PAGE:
October 17, 2013, 12:07 PM — Has someone ever mistakenly sent an SMS text to your landline phone number or vice versa? If so, you’ll know that those texts simply disappear into the ether. Sometimes that’s no big deal. Other times, undelivered texts can have ramifications.
To plug that black hole, most business people give out their cell phone numbers to colleagues and customers, even if their phones are BYOD devices. The approach works but has some downsides both to the business (no record of business texts, which could be important) and to the user (missing a text when using another device; being contacted by customers when on personal time). This situation exists because corporate texting systems and carrier-based texting services are unconnected islands of communication.
But that’s finally changing. At least one unified communications and collaboration (UC&C) software maker – Avaya – says that as part of a $10/month cloud service, it will bring the texting networks together by supplying cellular operators with “text-able” enterprise direct inward dial (DID) numbers on behalf of its business customers. Getting those numbers into the carrier text database enables texts to cross enterprise and carrier network boundaries for concurrent delivery to multiple user end devices, says Mark Monday, Avaya’s VP and general manager of collaboration platforms. Texts get sent to the business number, not the user’s personal number, then are relayed by the corporate phone system to the user’s device. The individual's cell number is masked.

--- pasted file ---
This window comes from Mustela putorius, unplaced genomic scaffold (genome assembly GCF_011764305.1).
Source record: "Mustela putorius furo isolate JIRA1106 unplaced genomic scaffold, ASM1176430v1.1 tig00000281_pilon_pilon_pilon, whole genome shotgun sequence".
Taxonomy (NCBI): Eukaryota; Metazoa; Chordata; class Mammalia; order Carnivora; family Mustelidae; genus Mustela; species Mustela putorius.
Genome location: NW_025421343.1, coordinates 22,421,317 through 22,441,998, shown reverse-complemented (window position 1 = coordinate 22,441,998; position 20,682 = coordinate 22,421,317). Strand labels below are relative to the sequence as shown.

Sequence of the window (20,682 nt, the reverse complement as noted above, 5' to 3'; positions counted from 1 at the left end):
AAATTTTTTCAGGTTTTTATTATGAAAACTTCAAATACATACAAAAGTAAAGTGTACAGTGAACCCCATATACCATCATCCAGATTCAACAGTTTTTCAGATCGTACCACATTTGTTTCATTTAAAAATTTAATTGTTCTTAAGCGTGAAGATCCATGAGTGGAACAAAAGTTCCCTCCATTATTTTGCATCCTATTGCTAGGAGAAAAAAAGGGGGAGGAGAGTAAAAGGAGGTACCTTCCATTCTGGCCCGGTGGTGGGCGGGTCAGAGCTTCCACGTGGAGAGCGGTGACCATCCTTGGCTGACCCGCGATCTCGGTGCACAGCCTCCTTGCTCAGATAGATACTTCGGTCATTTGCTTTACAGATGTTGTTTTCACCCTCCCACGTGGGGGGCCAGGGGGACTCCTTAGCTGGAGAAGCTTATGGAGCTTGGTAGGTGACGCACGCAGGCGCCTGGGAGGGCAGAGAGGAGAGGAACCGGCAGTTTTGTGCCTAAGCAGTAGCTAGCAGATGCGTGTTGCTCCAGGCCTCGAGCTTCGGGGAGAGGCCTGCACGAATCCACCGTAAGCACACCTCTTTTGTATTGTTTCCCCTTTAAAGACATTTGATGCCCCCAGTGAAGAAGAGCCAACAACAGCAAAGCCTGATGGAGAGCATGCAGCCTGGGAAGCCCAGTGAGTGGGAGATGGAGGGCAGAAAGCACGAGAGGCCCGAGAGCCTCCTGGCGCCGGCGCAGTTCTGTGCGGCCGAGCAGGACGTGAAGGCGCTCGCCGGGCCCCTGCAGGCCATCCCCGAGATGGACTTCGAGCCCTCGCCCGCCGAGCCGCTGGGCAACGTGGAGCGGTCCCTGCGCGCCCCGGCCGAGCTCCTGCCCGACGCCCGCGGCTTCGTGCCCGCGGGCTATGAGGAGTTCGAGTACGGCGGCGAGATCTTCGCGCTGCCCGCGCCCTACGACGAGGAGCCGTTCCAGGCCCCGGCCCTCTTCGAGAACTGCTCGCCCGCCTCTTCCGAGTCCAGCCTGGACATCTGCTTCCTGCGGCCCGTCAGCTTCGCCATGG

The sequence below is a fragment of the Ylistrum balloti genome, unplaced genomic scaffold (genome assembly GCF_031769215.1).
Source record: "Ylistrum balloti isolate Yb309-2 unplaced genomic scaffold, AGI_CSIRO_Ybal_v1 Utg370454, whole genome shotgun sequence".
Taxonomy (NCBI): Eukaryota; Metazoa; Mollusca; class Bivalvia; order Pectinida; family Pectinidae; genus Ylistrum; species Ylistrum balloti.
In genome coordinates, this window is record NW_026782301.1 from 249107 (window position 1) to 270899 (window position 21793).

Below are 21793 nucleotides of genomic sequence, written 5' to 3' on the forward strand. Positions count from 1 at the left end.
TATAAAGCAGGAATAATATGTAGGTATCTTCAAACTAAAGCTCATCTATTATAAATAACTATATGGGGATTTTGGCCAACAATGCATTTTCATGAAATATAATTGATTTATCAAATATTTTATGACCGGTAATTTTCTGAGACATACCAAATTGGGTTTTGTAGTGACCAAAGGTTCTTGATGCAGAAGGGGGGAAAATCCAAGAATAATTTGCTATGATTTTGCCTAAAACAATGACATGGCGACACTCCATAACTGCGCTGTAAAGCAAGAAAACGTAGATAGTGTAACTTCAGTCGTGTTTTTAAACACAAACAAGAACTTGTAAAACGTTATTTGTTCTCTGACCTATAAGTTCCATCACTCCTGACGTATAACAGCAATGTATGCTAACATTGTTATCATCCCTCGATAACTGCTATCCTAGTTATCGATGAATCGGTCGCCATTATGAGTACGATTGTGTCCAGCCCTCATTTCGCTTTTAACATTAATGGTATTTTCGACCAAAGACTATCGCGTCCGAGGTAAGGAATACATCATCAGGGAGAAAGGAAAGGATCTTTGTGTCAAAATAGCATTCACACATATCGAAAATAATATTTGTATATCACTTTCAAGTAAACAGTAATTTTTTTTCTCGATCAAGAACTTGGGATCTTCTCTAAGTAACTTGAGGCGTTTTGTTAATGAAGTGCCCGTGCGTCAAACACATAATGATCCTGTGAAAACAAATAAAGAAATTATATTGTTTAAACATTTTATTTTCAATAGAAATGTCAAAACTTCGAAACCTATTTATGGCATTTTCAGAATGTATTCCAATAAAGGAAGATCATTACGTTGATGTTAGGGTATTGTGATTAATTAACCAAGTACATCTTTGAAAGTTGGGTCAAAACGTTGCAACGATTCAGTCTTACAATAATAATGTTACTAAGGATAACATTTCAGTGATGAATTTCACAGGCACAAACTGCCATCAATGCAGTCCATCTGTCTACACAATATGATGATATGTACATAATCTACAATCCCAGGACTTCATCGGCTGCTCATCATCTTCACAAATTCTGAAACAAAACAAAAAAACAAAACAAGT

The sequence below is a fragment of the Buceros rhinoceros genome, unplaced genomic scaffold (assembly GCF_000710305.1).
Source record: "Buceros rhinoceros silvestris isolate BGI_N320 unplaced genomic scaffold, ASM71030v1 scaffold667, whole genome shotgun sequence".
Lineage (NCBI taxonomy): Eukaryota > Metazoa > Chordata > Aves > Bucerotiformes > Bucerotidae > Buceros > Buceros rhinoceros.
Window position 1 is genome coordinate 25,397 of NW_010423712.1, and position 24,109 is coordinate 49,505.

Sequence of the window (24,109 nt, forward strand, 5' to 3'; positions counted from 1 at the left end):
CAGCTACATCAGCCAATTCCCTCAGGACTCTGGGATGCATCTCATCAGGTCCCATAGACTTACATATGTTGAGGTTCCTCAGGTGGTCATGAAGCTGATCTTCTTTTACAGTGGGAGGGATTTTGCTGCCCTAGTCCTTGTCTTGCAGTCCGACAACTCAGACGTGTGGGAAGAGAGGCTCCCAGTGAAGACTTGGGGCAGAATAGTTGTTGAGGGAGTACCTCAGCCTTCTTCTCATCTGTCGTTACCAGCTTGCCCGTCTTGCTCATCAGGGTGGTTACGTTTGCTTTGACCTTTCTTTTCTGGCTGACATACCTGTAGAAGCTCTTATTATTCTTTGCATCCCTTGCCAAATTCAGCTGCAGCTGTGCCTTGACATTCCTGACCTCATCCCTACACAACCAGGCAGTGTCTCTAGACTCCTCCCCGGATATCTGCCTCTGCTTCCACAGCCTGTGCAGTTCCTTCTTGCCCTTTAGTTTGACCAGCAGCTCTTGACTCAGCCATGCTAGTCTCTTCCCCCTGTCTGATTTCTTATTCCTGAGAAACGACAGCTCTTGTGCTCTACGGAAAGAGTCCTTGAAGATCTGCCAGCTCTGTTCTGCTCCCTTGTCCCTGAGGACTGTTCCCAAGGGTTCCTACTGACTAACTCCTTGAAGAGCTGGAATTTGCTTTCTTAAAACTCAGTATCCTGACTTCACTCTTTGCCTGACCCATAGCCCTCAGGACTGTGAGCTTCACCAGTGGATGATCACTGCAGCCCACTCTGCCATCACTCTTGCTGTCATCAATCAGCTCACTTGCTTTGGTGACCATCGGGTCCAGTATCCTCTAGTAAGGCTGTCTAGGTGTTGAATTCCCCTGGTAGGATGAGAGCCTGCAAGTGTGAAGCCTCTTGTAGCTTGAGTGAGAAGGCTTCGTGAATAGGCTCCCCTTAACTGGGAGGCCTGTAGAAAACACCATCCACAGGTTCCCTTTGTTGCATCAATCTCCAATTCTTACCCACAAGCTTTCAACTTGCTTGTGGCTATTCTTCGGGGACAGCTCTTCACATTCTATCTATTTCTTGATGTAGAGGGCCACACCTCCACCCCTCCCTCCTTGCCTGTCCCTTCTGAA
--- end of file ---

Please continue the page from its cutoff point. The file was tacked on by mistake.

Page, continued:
This solves the downsides described of users giving out their cell numbers to business contacts and missing texts when using devices other than their cell phones. And in this scenario, business texts become part of the business data archive, available for the intellectual property files, auditing, litigation and other purposes.
We’ve had a number of discussions here at the Enterprise Mobile Hub site and in weekly Twitter chats about the silos of corporate and public UC systems and scant interoperability between them. Bringing carriers and enterprises together is required for true UC&C. The Avaya Messaging Service (AMS) is one piece of that picture that needs completing, and I hope the integration trend catches on with this service and others like it.
In Avaya's case, the AMS app can be sold for use with any DID number; the enterprise doesn’t have to be an Avaya PBX/UC customer to take advantage of the merged texting capabilities, Monday explains. Business users running AMS can send and receive texts to and from any devices in the world; however, in order for their communications to remain encrypted end to end, device to device, the participating devices need to run the Avaya AMS application.